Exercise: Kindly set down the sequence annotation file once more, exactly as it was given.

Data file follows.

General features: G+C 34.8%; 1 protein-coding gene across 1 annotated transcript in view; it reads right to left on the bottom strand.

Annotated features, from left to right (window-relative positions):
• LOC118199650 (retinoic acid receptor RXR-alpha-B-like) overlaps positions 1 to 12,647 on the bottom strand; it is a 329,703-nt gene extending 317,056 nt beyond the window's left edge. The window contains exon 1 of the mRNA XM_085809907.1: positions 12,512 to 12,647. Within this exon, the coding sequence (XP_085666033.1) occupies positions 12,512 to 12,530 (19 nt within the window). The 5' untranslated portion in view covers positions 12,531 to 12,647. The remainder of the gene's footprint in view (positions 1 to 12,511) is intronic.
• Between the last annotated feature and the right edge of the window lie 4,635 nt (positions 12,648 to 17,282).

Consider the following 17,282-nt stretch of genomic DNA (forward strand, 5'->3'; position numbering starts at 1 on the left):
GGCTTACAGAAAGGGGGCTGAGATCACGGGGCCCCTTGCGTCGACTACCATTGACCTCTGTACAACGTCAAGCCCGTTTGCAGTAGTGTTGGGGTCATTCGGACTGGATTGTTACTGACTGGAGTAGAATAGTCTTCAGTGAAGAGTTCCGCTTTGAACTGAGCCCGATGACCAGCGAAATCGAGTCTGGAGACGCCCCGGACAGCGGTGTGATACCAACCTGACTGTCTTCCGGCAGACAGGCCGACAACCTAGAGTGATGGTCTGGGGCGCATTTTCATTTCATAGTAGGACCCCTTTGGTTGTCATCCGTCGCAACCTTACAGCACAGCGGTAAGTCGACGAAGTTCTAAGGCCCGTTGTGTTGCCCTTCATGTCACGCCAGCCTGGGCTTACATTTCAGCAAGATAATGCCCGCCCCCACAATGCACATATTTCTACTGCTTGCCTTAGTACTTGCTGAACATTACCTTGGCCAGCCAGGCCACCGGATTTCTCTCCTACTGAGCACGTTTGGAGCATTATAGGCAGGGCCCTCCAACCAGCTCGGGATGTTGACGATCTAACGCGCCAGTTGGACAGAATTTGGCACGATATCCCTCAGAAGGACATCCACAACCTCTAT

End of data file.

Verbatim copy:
General features: G+C 34.8%; 1 protein-coding gene across 1 annotated transcript in view; it reads right to left on the bottom strand.

Annotated features, from left to right (window-relative positions):
• LOC118199650 (retinoic acid receptor RXR-alpha-B-like) overlaps positions 1 to 12,647 on the bottom strand; it is a 329,703-nt gene extending 317,056 nt beyond the window's left edge. The window contains exon 1 of the mRNA XM_085809907.1: positions 12,512 to 12,647. Within this exon, the coding sequence (XP_085666033.1) occupies positions 12,512 to 12,530 (19 nt within the window). The 5' untranslated portion in view covers positions 12,531 to 12,647. The remainder of the gene's footprint in view (positions 1 to 12,511) is intronic.
• Between the last annotated feature and the right edge of the window lie 4,635 nt (positions 12,648 to 17,282).

Consider the following 17,282-nt stretch of genomic DNA (forward strand, 5'->3'; position numbering starts at 1 on the left):
GGCTTACAGAAAGGGGGCTGAGATCACGGGGCCCCTTGCGTCGACTACCATTGACCTCTGTACAACGTCAAGCCCGTTTGCAGTAGTGTTGGGGTCATTCGGACTGGATTGTTACTGACTGGAGTAGAATAGTCTTCAGTGAAGAGTTCCGCTTTGAACTGAGCCCGATGACCAGCGAAATCGAGTCTGGAGACGCCCCGGACAGCGGTGTGATACCAACCTGACTGTCTTCCGGCAGACAGGCCGACAACCTAGAGTGATGGTCTGGGGCGCATTTTCATTTCATAGTAGGACCCCTTTGGTTGTCATCCGTCGCAACCTTACAGCACAGCGGTAAGTCGACGAAGTTCTAAGGCCCGTTGTGTTGCCCTTCATGTCACGCCAGCCTGGGCTTACATTTCAGCAAGATAATGCCCGCCCCCACAATGCACATATTTCTACTGCTTGCCTTAGTACTTGCTGAACATTACCTTGGCCAGCCAGGCCACCGGATTTCTCTCCTACTGAGCACGTTTGGAGCATTATAGGCAGGGCCCTCCAACCAGCTCGGGATGTTGACGATCTAACGCGCCAGTTGGACAGAATTTGGCACGATATCCCTCAGAAGGACATCCACAACCTCTAT